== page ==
This step-by-step approach to capturing and editing clips in GTA 5’s versatile Director Mode won’t turn you into an immediate auteur, but it should get you familiar with the tools available in the game.
Director Mode, and the accompanying editor, are available in both GTA 5 and Grand Theft Auto Online. For the purposes of this guide, I’m using the GTA 5 story mode – but the principles are the same.
Accessing Director Mode
Step one in your exciting new career in film production is to find the Director Mode to begin with. Make sure you’re outside of a mission and don’t have a Wanted level. Then pull up the in-game pause menu (where you can access graphics options, the map, and so on) and scroll once to the left (or all the way right) to make the Editor tab appear.
Inside here, you can access the GTA 5 Director Mode. Doing so will bring up a casting trailer full of various NPCs and story characters to use in your production. Progressing the single player story unlocks more actors, but even the very start of the game should give you plenty to choose from.
If you go to Settings in this menu, you can also adjust things like time of day and weather. Various cheats can be applied here too, like low gravity or explosive punches.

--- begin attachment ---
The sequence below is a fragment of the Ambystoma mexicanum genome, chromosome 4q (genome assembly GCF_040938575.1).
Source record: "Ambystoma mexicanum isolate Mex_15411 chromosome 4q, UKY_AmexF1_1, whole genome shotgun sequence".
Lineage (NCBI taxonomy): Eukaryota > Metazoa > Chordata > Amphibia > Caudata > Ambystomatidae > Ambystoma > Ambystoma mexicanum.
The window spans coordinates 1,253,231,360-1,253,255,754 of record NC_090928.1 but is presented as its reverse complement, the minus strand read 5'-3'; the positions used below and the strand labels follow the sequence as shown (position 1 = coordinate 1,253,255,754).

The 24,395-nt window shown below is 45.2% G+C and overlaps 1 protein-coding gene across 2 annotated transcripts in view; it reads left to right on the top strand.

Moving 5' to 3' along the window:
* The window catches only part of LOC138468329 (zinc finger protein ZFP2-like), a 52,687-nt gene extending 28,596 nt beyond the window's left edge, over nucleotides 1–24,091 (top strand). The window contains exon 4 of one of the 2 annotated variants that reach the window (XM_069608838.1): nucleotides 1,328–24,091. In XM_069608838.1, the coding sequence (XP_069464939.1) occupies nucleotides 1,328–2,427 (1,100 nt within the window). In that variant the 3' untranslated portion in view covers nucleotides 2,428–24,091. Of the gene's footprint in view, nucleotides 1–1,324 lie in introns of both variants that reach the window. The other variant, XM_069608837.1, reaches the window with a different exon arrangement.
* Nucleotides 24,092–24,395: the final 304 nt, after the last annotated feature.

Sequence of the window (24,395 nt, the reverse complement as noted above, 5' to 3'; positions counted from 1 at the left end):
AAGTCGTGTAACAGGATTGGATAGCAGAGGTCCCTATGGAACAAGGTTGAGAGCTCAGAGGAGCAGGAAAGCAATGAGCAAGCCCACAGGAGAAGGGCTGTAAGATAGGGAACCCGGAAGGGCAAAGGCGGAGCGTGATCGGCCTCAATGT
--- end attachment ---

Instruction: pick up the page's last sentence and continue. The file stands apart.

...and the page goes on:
Director Mode will load you into Los Santos. If you fancy moving elsewhere on the map, or quickly making changes to the settings, bring up the Interaction menu (M by default.) Here, you can access a quick-travel menu, give your actor a few actions or lines and go back to the casting trailer.
Cable Car Clown
Once you’ve got your desired location and settings, it’s time for filming. Holding down Left Alt (again, by default) brings up the character-switching menu and recording options. You’ve got a couple to choose from here.
You can opt to just start recording (F1) and take it from there, or, you can activate Action Reply (F2) which will buffer stuff in the background until you do something worthy of note and decide to actually save it.
If you’d like your character to do their gesture or dialogue, you can use the default Caps-Lock and Left Ctrl keys respectively.
I’m going to use the first method to make my simple short, Cable Car Clown. In which a surly clown will ride down a cliff on a motorbike.
If a clip ends with your death, GTA 5 will auto-save it at that point. This can sometimes be a bit abrupt, so switch on Actor Invincibility in the settings (M menu) if you wish to avoid this. You can turn recording off manually with F1. Recording can be entirely cancelled with F3.
The Editing Suite
I’m going to assume you captured a moment of utter genius (or some basic test footage) and are now ready to do some editing. Load back into the Rockstar Editor and select New Project.
It’ll bring up a screen like this. Choose Add Clip, and find your soon-to-be-masterpiece.
Everything in the world of Rockstar Editing revolves around markers. You’ll be able to see the beginning and end markers on the clip you’ve loaded in. If you want said clip to begin a little later or end a little sooner, you can drag them to the appropriate points.
Markers allow you to add various effects and select different camera points, angles and transitions. If, for example, you want to apply a filter to the clip, you can do so in a marker menu.